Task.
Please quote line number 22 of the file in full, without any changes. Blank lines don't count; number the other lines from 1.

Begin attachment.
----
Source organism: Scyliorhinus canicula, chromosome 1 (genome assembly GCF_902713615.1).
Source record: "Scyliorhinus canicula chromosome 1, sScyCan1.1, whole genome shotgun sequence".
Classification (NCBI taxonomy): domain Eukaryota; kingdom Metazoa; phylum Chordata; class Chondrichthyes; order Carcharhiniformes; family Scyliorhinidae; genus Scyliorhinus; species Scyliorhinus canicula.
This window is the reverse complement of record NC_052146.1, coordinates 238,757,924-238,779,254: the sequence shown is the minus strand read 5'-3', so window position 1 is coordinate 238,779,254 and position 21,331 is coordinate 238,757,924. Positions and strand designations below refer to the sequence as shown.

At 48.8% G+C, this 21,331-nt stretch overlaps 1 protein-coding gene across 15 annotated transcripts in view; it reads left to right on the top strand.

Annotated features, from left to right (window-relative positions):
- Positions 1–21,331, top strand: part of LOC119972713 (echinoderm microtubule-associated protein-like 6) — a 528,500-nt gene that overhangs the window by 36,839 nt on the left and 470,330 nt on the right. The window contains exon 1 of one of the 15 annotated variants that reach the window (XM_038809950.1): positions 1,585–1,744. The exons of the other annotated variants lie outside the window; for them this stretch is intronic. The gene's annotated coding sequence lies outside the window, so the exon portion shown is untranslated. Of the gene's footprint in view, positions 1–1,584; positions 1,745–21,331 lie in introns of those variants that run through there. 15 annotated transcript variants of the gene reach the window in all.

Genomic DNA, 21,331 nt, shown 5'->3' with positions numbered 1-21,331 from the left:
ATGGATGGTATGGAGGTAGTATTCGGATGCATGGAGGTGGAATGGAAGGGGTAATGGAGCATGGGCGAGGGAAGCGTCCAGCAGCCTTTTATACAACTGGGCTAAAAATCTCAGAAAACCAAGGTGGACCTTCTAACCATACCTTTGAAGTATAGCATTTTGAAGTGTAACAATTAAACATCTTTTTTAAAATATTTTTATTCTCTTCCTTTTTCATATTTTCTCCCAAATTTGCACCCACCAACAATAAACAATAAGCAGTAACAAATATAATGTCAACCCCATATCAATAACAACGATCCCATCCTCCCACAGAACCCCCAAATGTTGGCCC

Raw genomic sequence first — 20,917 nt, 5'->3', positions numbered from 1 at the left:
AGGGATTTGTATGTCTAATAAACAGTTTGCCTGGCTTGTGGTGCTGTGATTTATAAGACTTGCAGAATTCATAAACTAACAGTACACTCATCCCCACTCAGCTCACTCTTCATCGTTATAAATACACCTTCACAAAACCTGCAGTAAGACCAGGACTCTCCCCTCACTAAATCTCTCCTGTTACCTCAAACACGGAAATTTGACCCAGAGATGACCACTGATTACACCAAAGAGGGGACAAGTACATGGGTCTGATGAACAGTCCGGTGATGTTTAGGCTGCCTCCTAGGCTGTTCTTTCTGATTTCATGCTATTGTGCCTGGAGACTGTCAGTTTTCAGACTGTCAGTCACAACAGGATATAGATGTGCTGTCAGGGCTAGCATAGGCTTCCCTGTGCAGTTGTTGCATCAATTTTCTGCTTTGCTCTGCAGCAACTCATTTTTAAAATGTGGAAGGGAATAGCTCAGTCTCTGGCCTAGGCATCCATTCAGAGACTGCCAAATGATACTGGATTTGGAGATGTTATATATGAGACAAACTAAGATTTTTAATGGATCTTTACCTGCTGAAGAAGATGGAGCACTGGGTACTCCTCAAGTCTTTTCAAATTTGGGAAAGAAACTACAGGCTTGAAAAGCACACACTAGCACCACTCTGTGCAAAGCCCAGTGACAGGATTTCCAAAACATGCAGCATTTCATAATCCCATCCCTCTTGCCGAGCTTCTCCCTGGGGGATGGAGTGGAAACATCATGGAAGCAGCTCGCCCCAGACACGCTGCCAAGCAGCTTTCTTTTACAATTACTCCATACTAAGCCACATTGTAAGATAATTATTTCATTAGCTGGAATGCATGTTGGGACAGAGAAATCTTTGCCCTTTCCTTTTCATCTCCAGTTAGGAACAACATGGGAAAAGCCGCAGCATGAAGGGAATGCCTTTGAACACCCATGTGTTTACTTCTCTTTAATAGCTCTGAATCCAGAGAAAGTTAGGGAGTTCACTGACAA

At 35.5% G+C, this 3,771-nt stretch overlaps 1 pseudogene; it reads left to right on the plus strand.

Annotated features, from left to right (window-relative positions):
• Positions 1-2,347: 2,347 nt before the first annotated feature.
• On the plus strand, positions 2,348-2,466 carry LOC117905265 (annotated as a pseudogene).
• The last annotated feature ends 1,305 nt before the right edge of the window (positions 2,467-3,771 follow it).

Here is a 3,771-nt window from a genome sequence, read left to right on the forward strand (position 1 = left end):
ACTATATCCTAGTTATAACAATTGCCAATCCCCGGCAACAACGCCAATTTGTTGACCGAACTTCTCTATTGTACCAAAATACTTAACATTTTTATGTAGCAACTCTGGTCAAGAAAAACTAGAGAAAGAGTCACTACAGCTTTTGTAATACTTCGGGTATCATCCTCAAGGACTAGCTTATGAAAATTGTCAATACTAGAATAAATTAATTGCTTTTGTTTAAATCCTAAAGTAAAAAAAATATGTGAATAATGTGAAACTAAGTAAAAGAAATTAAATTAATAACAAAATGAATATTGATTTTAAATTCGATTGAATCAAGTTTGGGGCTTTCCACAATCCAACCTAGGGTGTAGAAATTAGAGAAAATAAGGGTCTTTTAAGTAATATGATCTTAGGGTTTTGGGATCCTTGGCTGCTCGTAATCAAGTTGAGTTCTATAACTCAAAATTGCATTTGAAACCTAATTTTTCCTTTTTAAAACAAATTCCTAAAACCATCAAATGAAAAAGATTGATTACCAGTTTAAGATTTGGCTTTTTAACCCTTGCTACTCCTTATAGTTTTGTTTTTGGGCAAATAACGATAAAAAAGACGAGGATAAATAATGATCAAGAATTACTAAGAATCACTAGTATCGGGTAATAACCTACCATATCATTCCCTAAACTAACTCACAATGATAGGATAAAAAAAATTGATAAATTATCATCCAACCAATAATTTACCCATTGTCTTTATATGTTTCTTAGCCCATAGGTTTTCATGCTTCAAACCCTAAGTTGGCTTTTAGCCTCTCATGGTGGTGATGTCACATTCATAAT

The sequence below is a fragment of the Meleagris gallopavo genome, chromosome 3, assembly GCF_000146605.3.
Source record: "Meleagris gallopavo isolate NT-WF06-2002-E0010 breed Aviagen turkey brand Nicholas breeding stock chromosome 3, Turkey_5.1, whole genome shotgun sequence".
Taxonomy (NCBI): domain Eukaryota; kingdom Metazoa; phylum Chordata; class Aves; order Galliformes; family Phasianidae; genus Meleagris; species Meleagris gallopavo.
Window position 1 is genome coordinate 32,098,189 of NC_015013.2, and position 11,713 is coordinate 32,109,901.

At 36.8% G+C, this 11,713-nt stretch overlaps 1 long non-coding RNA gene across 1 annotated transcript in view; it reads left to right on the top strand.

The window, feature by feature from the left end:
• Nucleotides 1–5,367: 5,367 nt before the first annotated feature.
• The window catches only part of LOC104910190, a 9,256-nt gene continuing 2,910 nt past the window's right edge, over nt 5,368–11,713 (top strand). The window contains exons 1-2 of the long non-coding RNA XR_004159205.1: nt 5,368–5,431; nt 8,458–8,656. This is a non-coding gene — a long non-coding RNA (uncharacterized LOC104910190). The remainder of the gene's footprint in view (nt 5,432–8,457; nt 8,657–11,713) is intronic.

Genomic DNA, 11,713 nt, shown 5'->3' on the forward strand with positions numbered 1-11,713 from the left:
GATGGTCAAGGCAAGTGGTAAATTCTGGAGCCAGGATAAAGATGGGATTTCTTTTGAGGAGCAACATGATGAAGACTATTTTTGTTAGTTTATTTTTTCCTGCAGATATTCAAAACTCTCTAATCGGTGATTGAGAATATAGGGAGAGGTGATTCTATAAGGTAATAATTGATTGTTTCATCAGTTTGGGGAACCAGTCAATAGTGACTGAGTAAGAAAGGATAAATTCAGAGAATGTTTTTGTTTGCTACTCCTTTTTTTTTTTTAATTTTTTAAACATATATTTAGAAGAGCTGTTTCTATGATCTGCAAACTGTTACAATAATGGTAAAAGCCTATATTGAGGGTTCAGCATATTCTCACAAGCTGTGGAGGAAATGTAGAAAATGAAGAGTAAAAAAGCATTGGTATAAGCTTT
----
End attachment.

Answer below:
Window position 1 is genome coordinate 32,098,189 of NC_015013.2, and position 11,713 is coordinate 32,109,901.